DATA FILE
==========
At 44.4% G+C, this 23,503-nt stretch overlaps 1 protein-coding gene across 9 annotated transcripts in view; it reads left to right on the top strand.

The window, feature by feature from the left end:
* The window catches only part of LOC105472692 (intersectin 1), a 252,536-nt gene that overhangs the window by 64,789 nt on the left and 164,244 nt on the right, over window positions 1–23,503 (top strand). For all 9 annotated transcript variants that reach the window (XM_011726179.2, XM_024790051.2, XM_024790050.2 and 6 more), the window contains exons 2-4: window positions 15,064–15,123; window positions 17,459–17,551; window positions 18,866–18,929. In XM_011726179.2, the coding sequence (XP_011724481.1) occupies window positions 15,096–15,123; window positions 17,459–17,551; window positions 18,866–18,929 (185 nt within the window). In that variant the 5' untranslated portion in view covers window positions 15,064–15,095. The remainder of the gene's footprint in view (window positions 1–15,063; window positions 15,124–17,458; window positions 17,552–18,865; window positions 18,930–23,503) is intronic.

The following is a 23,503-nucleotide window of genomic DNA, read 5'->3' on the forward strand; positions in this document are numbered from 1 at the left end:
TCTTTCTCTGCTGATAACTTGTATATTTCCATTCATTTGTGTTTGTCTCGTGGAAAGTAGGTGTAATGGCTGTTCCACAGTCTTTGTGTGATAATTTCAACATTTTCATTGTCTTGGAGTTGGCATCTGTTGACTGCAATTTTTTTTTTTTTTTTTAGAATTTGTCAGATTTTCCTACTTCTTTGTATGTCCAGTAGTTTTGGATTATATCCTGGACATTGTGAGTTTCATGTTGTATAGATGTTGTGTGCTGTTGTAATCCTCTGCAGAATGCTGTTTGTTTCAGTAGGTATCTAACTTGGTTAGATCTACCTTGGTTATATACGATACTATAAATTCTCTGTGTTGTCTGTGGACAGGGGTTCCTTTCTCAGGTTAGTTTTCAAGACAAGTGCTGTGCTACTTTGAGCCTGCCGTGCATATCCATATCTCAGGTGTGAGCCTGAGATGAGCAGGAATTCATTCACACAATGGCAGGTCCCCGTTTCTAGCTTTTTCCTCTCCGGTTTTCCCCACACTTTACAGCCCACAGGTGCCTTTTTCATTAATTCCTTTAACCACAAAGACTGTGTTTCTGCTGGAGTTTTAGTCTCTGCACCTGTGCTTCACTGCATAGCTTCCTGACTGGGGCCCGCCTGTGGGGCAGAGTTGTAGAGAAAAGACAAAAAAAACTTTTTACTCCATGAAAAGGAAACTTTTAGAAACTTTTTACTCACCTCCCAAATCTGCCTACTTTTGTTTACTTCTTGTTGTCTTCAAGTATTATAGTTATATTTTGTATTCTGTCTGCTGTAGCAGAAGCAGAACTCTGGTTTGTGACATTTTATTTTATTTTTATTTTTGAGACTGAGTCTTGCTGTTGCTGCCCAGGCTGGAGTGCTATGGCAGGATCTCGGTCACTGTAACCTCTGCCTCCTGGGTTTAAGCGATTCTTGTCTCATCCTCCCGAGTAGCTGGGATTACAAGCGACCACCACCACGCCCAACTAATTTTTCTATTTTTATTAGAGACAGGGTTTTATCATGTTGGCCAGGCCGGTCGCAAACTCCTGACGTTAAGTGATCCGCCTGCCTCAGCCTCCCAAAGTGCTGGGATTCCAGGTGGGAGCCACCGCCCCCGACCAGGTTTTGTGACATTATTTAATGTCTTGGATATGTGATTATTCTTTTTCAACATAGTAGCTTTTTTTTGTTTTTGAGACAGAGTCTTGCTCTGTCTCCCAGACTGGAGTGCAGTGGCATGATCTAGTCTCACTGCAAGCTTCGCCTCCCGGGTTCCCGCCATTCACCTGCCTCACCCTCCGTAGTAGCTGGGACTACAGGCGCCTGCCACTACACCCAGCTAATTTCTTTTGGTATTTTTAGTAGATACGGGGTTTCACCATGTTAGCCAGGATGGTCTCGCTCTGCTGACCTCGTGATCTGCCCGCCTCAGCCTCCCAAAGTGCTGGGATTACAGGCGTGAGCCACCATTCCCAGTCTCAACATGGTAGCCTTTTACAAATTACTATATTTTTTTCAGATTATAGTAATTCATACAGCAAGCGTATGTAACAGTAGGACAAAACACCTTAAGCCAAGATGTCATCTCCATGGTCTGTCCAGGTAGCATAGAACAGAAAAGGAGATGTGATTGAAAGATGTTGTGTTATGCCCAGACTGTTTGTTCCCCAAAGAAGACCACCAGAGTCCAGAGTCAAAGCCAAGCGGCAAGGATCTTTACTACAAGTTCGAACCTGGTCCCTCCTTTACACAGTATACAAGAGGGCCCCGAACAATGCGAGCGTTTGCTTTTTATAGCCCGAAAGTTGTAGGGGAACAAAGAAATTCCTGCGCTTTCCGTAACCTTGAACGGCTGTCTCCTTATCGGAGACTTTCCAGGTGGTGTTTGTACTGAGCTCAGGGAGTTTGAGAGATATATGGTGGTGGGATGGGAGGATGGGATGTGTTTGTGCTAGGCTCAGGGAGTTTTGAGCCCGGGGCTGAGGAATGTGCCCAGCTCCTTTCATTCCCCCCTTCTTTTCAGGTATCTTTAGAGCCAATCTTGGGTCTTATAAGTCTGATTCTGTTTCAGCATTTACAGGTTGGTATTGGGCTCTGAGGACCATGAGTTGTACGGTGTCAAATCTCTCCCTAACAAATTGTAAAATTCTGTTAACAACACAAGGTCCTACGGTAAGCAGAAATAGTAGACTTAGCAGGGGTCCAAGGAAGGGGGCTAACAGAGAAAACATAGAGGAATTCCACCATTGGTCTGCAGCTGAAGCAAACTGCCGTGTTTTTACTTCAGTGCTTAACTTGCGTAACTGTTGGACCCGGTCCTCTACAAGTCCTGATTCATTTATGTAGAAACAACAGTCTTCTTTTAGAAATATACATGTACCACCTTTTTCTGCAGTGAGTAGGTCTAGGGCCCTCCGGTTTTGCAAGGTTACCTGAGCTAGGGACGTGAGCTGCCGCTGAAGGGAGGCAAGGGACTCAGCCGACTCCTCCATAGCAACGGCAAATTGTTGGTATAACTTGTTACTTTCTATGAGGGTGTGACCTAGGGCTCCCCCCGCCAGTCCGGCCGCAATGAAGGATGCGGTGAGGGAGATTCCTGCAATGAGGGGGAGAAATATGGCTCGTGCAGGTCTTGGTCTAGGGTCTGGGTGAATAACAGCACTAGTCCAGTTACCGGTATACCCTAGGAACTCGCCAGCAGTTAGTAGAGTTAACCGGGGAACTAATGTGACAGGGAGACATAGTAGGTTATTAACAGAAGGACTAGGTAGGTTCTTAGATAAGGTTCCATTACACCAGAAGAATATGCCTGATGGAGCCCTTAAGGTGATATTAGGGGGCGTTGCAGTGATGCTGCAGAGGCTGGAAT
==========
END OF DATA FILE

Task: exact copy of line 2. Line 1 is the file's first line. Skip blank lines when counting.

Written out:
The window, feature by feature from the left end: